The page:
‘Our Network Helps Promoters Leverage Synergies & Find Solutions’: Q’s With Eventim Live MD Frithjof Pils (6th Annual Magna Charta Special)

Dr. Frithjof Pils ©ThomasRabsch
Dr. Frithjof Pils, managing director of Eventim Live. (Picture by Thomas Rabsch)

Pollstar spoke with Dr. Frithjof Pils, managing director of Eventim Live, which currently comprises 39 promoters worldwide, including the most recent partnerships formed in the U.S. Its European network of businesses contributed to Eventim Live’s pole position on this year’s Magna Charta in terms of ticket sales. Pils talked about the state of play in Europe, business highlights, and plans to facilitate cross-border touring thanks to CTS Eventim’s global reach.

Pollstar: How does 2024 compare to 2023? What business highlights would you like to point out for this year?
Frithjof Pils: The live business has been thriving since the pandemic, and we don’t expect that to change in 2024. With international touring often in the spotlight, it’s easy to forget that in many countries 80%–90% of the live business is actually local repertoire, so that’s definitely one area we will continue to focus on.

In international touring, the sheer size and demand of the U.S. market means that the U.S. leg continues to play a dominant role in making the math of such tours work. Our second focus is therefore on strengthening our U.S. foothold and also drawing on that for global touring. A third focus is the live entertainment market outside of music: one of our biggest non-music “stars” right now is the Harry Potter exhibition, for instance.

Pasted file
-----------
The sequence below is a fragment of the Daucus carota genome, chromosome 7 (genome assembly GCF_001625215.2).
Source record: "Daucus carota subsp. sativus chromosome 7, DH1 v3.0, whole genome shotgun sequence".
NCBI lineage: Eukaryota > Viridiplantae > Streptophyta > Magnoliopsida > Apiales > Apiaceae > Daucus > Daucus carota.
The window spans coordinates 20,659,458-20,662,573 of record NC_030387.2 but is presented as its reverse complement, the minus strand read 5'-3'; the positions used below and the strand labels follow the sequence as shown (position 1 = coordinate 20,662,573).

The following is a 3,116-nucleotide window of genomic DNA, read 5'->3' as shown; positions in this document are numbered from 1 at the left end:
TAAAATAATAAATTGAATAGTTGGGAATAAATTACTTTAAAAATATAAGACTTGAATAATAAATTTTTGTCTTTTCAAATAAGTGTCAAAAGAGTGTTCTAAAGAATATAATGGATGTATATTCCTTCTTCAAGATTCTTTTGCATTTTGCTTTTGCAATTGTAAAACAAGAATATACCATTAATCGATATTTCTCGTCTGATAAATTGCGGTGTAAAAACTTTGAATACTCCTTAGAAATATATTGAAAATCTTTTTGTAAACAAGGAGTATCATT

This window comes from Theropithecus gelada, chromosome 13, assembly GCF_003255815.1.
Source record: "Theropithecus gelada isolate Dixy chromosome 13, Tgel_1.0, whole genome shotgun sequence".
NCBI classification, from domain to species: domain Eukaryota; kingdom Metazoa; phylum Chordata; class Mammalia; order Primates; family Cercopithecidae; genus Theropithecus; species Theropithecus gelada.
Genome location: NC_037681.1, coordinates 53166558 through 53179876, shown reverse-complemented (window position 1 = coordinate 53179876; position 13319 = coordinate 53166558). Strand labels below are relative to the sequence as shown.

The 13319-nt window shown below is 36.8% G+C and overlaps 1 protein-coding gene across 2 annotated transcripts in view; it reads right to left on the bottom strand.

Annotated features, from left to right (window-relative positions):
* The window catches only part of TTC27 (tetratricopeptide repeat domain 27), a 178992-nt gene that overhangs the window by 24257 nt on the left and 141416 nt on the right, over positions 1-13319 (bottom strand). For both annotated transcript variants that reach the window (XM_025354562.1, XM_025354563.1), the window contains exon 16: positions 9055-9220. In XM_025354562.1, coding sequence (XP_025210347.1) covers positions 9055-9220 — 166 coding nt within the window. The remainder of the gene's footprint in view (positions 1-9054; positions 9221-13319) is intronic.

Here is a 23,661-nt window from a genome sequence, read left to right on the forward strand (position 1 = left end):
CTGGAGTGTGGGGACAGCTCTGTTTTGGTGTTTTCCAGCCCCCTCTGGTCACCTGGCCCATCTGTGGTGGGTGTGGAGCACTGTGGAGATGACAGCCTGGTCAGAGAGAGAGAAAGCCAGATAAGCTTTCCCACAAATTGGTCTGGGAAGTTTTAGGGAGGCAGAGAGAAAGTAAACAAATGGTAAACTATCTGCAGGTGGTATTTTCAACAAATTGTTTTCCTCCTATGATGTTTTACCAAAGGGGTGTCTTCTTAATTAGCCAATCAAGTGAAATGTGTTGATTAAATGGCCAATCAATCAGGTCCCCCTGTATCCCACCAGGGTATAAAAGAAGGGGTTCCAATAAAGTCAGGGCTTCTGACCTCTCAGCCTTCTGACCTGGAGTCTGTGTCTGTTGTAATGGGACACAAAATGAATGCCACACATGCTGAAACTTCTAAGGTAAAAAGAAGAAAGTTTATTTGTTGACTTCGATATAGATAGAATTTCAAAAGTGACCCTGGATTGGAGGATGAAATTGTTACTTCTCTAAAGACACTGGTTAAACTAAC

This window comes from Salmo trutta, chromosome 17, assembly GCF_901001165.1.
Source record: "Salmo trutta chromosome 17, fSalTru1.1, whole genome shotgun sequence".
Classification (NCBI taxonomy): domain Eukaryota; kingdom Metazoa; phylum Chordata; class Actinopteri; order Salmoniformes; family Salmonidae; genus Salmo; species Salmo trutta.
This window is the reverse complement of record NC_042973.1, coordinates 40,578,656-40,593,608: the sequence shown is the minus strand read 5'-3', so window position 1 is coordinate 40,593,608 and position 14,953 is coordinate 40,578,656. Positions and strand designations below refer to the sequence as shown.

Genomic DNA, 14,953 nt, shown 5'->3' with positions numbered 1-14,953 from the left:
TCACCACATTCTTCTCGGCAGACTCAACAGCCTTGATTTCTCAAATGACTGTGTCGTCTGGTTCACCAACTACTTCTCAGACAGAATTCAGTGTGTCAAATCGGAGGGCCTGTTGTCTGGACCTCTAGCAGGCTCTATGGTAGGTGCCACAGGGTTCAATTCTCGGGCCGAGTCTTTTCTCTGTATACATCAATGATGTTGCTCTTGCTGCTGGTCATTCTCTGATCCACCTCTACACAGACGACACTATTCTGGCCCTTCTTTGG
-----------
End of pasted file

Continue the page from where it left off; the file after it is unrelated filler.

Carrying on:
Taylor Swift is probably one of the biggest on-sales in European history. What are the forces that come together in the case of Taylor Swift to make for this perfect live entertainment storm?
Taylor Swift is much more than an artist: she’s a cultural and artistic phenomenon. Fans understandably can’t get enough. She’s in a league of her own.

Will the arena business compensate for fewer stadium concerts in 2024?
We’re used to these cycles and they’re part of the game. We always try to balance our portfolios with shows that cover different formats, genres, and territories. So we’re pretty well hedged across the board. Overall, the live business will be good in 2024, and we also envision that for 2025.